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vvicin02

Increased Cholesterol after a year on GFD-Why?

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I went in for my yearly physical yesterday. I have been on a GFD for almost a year now since being diagnosed with Celiac and thought I was doing pretty well. My blood work including my Ferritin (which was 17 ng/ml a year ago) increased to 62 ng/ml which made me very happy. Also my liver enzymes improved which is a good sign that my GFD is working. However, my overall Cholesterol went through the roof! It was 188 a year ago and now it soared to 252! My HDL is good but my LDL is very high. What the heck happened! I never eat out, I bake all my bread and baked goods from scratch, I eat fruits and vegetables. I don't get it. Is it all the meat and poultry I am eating? Is it the white rice flour that is in my bread and waffles? I reduced the amount of sugar and don't eat any processed foods or snacks. Any idea? My Celiac test results will arrive next week - Lord knows what the heck that will show...lol

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I saw something about this before.  Now that you are absorbing food better, you are absorbing cholesterol better too.  

 

White rice flour doesn't really have any fiber.  Maybe read about foods to lower cholesterol? 

Edited by kareng

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Great news about your ferritin, etc.    Sure signs of healing!  You are now like a normal person — at risk for for higher cholesterol for the reasons Karen gave.  That happened to me too.  

There is a big debate about cholesterol now.  History shows that there is not a lot of scientific evidence showing that by cutting fats, we prevented heart attacks.  Everyone changed their diet and now we are dealing with obesity and diabetes.  So, I just worry about avoiding gluten and dealing with Type 2 diabetes which is in remission, like my celiac disease, because I altered my diet.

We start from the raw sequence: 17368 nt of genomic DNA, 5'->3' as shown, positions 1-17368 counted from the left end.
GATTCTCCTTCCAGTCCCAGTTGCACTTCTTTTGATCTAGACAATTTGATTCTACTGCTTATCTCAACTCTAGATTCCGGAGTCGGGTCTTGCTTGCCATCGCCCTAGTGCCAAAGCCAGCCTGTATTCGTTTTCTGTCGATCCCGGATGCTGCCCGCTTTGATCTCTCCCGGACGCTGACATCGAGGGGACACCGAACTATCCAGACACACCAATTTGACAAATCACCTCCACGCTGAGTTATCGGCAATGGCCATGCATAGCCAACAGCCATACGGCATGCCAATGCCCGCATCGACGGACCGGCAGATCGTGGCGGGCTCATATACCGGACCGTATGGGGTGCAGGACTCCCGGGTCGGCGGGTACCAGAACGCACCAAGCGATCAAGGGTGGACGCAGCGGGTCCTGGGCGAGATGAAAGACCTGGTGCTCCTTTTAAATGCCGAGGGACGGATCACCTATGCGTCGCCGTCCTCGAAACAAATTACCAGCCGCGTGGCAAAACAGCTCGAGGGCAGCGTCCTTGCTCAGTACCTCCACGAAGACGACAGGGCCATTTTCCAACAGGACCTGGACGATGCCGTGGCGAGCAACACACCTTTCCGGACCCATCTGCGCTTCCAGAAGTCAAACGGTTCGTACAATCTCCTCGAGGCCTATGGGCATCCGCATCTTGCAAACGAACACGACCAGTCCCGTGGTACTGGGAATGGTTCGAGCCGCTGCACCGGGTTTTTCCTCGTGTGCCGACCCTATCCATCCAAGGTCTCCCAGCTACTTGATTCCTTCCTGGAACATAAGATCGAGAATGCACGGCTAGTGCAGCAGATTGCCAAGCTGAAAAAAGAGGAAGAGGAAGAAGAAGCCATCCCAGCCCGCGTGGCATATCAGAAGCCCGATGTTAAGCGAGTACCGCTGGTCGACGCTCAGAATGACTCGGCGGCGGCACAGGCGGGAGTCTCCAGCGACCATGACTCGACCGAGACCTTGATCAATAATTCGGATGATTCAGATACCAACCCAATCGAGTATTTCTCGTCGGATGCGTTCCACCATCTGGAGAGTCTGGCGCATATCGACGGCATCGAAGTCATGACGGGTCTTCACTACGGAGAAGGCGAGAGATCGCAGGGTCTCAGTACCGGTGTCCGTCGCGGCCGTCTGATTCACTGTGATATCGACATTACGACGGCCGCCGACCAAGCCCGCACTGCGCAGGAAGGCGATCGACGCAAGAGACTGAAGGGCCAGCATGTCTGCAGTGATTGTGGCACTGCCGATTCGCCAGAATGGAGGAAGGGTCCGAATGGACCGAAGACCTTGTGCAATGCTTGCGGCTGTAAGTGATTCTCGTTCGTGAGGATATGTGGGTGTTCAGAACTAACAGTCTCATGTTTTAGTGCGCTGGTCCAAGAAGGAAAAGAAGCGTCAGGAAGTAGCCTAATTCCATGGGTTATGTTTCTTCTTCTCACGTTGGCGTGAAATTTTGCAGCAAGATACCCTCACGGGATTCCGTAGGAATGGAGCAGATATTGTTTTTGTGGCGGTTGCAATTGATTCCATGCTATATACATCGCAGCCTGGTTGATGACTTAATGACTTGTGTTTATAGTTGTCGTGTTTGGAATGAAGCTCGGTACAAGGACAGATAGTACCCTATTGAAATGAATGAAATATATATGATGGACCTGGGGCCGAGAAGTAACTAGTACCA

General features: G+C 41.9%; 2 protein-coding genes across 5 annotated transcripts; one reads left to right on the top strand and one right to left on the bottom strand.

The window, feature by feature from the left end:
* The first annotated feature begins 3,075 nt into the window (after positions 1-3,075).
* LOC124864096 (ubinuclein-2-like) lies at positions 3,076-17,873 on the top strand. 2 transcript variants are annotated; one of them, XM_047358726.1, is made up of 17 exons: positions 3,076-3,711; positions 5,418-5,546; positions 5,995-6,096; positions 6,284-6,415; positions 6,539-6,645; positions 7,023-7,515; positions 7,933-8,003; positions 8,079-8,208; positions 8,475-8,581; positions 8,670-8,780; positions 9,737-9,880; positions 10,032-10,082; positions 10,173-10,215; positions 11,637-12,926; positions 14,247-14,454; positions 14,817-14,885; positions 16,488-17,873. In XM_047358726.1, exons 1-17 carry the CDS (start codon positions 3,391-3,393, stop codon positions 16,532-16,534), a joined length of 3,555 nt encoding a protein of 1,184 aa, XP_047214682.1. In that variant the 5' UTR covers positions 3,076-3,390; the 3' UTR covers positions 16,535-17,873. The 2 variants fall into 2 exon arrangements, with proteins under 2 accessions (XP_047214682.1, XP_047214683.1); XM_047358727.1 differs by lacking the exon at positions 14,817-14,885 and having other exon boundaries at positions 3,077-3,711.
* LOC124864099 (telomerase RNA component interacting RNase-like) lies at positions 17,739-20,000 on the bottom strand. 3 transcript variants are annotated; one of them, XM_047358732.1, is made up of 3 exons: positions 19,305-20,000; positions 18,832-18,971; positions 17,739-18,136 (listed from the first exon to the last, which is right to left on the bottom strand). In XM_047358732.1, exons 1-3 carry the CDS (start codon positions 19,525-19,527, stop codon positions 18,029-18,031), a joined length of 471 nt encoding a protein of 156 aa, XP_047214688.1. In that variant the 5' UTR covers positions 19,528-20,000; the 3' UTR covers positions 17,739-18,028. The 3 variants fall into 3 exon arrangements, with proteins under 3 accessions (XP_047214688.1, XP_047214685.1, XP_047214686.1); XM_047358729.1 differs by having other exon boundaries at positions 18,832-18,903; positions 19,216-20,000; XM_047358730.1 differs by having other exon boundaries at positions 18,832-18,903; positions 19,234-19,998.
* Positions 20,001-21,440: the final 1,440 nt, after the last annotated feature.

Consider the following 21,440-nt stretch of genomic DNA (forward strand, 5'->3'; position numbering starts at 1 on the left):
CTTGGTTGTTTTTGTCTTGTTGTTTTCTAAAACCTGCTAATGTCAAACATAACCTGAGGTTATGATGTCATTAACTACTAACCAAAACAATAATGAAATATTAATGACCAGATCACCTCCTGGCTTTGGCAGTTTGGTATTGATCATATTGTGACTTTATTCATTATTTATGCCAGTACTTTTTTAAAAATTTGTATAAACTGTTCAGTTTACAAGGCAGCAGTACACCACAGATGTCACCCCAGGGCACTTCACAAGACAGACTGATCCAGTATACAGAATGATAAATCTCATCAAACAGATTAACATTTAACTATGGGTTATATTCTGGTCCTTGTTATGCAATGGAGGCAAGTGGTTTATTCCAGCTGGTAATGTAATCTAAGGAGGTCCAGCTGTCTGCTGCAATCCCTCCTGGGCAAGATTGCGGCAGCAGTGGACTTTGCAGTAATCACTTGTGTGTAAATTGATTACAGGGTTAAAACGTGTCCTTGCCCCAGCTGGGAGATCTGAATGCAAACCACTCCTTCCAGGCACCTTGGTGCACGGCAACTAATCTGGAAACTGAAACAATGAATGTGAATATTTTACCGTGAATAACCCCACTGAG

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I think kareng probably hit the nail on the head. You are absorbing nutrients better.

And to pick up with what cyclinglady added, for years the medical community villainized fat and we were told to eliminate as much fat from our diets (especially animal sources and tropical oils) as possible. That whole approach is now being called into question and we now know the big driver in our first world obesity and diabetes problem is not really fat but instead, too many calories consumed via carbs. Carbs create a spike in blood sugar followed by quick drop in the same. It is this drop in blood sugar that makes us ravenously hungry. Persistent hunger will win out over time in a culture where food is plentiful and is why the vast majority of people eventually fall off the diet/weight loss bandwagon. 

Fat on the other hand, is metabolized more slowly and does not cause these wild swings in blood sugar levels. Fat satisfies and has more staying power against the "hungries." This is why the so called "keto" diet works so well. 

There is also some evidence that the keto diet has a beneficial effect on HDL cholesterol levels but more longitudinal study needs to be done on that issue: https://www.medicalnewstoday.com/articles/326320.php. It's beginning to look like that fat in the diet isn't the culprit with regard to cholesterol issues. The real problem seems to be obesity and however we can successfully address that will likely cause correctives in many dimensions of health.

I realize this is anecdotal, but my son and his wife who are in their mid 30's have been doing keto for several years. They both have lost a significant amount of weight and look very healthy. They will intentionally go off of keto for brief periods on purpose to balance out some potential nutritional deficits that may develop since the keto diet eliminates a lot fruits and vegetables (they are high in carbs).

Having said all that, there are those people who have dangerously high cholesterol levels due to genetic factors. These are the people who probably should be on a statin, even though statins have their own set of risks.

I am not a doctor and this input, as Posterboy is fond of saying, should not be construed as medical advice. However, perhaps it will stimulate you to do more research into these issues. And you might do well to seek medical counsel on these matters from a variety of healthcare perspectives. Second (and third) opinions are always wise.

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9 hours ago, cyclinglady said:

You are now like a normal person — at risk for for higher cholesterol for the reasons Karen gave.  That happened to me too.